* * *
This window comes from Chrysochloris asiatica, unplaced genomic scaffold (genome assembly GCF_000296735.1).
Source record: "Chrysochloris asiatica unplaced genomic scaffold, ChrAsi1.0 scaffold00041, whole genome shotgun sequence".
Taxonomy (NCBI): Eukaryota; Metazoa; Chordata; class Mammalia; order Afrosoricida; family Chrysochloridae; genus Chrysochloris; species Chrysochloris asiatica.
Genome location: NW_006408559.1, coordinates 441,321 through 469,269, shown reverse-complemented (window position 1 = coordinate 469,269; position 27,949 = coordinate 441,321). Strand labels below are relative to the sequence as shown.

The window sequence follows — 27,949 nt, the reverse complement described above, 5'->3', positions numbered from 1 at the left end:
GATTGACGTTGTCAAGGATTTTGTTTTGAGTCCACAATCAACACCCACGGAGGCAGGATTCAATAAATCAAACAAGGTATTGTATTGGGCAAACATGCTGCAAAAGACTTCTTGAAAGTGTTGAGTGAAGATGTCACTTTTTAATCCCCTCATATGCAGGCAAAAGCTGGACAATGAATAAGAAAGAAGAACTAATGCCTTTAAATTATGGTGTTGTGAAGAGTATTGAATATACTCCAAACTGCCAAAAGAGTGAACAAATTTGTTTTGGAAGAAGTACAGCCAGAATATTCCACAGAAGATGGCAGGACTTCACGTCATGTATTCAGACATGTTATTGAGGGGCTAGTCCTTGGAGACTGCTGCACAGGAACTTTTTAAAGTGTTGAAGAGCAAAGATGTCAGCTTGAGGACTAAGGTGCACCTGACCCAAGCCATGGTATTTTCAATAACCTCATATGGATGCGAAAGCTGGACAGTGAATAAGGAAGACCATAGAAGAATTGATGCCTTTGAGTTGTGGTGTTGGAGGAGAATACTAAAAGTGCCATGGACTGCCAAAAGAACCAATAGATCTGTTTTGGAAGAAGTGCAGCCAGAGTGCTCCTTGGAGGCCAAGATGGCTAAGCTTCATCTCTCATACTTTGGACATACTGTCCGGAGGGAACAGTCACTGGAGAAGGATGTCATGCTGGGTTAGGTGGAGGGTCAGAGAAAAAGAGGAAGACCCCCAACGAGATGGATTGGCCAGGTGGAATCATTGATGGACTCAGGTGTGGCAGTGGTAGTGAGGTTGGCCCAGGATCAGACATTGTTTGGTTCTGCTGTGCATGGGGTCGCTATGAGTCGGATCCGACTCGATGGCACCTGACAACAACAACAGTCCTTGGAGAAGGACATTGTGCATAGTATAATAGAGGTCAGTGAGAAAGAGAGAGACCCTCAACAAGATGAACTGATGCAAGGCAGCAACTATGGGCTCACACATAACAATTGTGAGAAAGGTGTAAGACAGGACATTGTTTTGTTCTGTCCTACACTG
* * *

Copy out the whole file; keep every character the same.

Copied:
This window comes from Chrysochloris asiatica, unplaced genomic scaffold (genome assembly GCF_000296735.1).
Source record: "Chrysochloris asiatica unplaced genomic scaffold, ChrAsi1.0 scaffold00041, whole genome shotgun sequence".
Taxonomy (NCBI): Eukaryota; Metazoa; Chordata; class Mammalia; order Afrosoricida; family Chrysochloridae; genus Chrysochloris; species Chrysochloris asiatica.
Genome location: NW_006408559.1, coordinates 441,321 through 469,269, shown reverse-complemented (window position 1 = coordinate 469,269; position 27,949 = coordinate 441,321). Strand labels below are relative to the sequence as shown.

The window sequence follows — 27,949 nt, the reverse complement described above, 5'->3', positions numbered from 1 at the left end:
GATTGACGTTGTCAAGGATTTTGTTTTGAGTCCACAATCAACACCCACGGAGGCAGGATTCAATAAATCAAACAAGGTATTGTATTGGGCAAACATGCTGCAAAAGACTTCTTGAAAGTGTTGAGTGAAGATGTCACTTTTTAATCCCCTCATATGCAGGCAAAAGCTGGACAATGAATAAGAAAGAAGAACTAATGCCTTTAAATTATGGTGTTGTGAAGAGTATTGAATATACTCCAAACTGCCAAAAGAGTGAACAAATTTGTTTTGGAAGAAGTACAGCCAGAATATTCCACAGAAGATGGCAGGACTTCACGTCATGTATTCAGACATGTTATTGAGGGGCTAGTCCTTGGAGACTGCTGCACAGGAACTTTTTAAAGTGTTGAAGAGCAAAGATGTCAGCTTGAGGACTAAGGTGCACCTGACCCAAGCCATGGTATTTTCAATAACCTCATATGGATGCGAAAGCTGGACAGTGAATAAGGAAGACCATAGAAGAATTGATGCCTTTGAGTTGTGGTGTTGGAGGAGAATACTAAAAGTGCCATGGACTGCCAAAAGAACCAATAGATCTGTTTTGGAAGAAGTGCAGCCAGAGTGCTCCTTGGAGGCCAAGATGGCTAAGCTTCATCTCTCATACTTTGGACATACTGTCCGGAGGGAACAGTCACTGGAGAAGGATGTCATGCTGGGTTAGGTGGAGGGTCAGAGAAAAAGAGGAAGACCCCCAACGAGATGGATTGGCCAGGTGGAATCATTGATGGACTCAGGTGTGGCAGTGGTAGTGAGGTTGGCCCAGGATCAGACATTGTTTGGTTCTGCTGTGCATGGGGTCGCTATGAGTCGGATCCGACTCGATGGCACCTGACAACAACAACAGTCCTTGGAGAAGGACATTGTGCATAGTATAATAGAGGTCAGTGAGAAAGAGAGAGACCCTCAACAAGATGAACTGATGCAAGGCAGCAACTATGGGCTCACACATAACAATTGTGAGAAAGGTGTAAGACAGGACATTGTTTTGTTCTGTCCTACACTG